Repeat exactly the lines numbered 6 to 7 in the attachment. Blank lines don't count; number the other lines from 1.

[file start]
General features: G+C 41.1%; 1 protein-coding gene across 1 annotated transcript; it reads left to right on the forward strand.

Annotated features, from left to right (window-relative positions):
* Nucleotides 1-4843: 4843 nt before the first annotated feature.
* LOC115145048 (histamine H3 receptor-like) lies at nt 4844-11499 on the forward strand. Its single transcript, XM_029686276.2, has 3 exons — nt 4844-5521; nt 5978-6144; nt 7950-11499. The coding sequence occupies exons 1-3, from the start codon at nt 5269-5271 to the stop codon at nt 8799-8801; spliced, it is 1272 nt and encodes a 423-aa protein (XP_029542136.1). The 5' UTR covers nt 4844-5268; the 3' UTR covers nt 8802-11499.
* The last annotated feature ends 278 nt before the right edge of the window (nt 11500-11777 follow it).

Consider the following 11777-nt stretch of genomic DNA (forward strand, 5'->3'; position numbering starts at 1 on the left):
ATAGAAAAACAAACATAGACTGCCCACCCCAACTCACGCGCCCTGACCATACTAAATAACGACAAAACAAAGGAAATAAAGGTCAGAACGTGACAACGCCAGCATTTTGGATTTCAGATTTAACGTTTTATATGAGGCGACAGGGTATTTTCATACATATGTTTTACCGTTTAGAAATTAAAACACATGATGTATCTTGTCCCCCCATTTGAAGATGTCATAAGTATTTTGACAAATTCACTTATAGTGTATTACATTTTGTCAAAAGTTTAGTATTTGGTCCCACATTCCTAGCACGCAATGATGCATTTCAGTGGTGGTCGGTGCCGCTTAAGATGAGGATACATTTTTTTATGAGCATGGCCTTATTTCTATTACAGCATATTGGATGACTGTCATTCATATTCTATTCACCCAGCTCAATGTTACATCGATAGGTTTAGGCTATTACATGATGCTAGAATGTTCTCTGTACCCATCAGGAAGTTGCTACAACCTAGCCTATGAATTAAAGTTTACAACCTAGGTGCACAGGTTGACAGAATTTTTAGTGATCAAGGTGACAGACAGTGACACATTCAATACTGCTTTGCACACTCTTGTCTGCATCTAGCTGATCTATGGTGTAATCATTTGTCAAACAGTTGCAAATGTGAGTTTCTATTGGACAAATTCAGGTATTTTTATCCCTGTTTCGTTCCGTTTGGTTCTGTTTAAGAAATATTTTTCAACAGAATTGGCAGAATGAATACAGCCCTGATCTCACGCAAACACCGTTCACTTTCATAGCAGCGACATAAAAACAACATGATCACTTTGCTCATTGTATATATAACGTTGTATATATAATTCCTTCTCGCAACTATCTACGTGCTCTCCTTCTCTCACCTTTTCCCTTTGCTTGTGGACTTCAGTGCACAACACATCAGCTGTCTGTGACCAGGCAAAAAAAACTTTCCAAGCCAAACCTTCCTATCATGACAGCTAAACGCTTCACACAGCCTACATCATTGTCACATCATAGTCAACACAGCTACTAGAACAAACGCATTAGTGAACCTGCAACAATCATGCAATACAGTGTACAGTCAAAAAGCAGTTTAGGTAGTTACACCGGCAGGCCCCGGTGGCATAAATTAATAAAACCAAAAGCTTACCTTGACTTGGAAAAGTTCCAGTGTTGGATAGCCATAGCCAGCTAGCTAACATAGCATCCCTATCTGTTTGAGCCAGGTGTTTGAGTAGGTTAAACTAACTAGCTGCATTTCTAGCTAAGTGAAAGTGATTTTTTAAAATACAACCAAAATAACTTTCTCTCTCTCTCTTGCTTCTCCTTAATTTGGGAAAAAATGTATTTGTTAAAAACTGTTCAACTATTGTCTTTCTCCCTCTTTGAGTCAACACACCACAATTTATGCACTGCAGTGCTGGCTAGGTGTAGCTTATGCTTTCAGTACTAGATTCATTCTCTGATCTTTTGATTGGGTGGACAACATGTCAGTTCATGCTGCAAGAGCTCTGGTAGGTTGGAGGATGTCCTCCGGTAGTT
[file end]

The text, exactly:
Consider the following 11777-nt stretch of genomic DNA (forward strand, 5'->3'; position numbering starts at 1 on the left):
ATAGAAAAACAAACATAGACTGCCCACCCCAACTCACGCGCCCTGACCATACTAAATAACGACAAAACAAAGGAAATAAAGGTCAGAACGTGACAACGCCAGCATTTTGGATTTCAGATTTAACGTTTTATATGAGGCGACAGGGTATTTTCATACATATGTTTTACCGTTTAGAAATTAAAACACATGATGTATCTTGTCCCCCCATTTGAAGATGTCATAAGTATTTTGACAAATTCACTTATAGTGTATTACATTTTGTCAAAAGTTTAGTATTTGGTCCCACATTCCTAGCACGCAATGATGCATTTCAGTGGTGGTCGGTGCCGCTTAAGATGAGGATACATTTTTTTATGAGCATGGCCTTATTTCTATTACAGCATATTGGATGACTGTCATTCATATTCTATTCACCCAGCTCAATGTTACATCGATAGGTTTAGGCTATTACATGATGCTAGAATGTTCTCTGTACCCATCAGGAAGTTGCTACAACCTAGCCTATGAATTAAAGTTTACAACCTAGGTGCACAGGTTGACAGAATTTTTAGTGATCAAGGTGACAGACAGTGACACATTCAATACTGCTTTGCACACTCTTGTCTGCATCTAGCTGATCTATGGTGTAATCATTTGTCAAACAGTTGCAAATGTGAGTTTCTATTGGACAAATTCAGGTATTTTTATCCCTGTTTCGTTCCGTTTGGTTCTGTTTAAGAAATATTTTTCAACAGAATTGGCAGAATGAATACAGCCCTGATCTCACGCAAACACCGTTCACTTTCATAGCAGCGACATAAAAACAACATGATCACTTTGCTCATTGTATATATAACGTTGTATATATAATTCCTTCTCGCAACTATCTACGTGCTCTCCTTCTCTCACCTTTTCCCTTTGCTTGTGGACTTCAGTGCACAACACATCAGCTGTCTGTGACCAGGCAAAAAAAACTTTCCAAGCCAAACCTTCCTATCATGACAGCTAAACGCTTCACACAGCCTACATCATTGTCACATCATAGTCAACACAGCTACTAGAACAAACGCATTAGTGAACCTGCAACAATCATGCAATACAGTGTACAGTCAAAAAGCAGTTTAGGTAGTTACACCGGCAGGCCCCGGTGGCATAAATTAATAAAACCAAAAGCTTACCTTGACTTGGAAAAGTTCCAGTGTTGGATAGCCATAGCCAGCTAGCTAACATAGCATCCCTATCTGTTTGAGCCAGGTGTTTGAGTAGGTTAAACTAACTAGCTGCATTTCTAGCTAAGTGAAAGTGATTTTTTAAAATACAACCAAAATAACTTTCTCTCTCTCTCTTGCTTCTCCTTAATTTGGGAAAAAATGTATTTGTTAAAAACTGTTCAACTATTGTCTTTCTCCCTCTTTGAGTCAACACACCACAATTTATGCACTGCAGTGCTGGCTAGGTGTAGCTTATGCTTTCAGTACTAGATTCATTCTCTGATCTTTTGATTGGGTGGACAACATGTCAGTTCATGCTGCAAGAGCTCTGGTAGGTTGGAGGATGTCCTCCGGTAGTT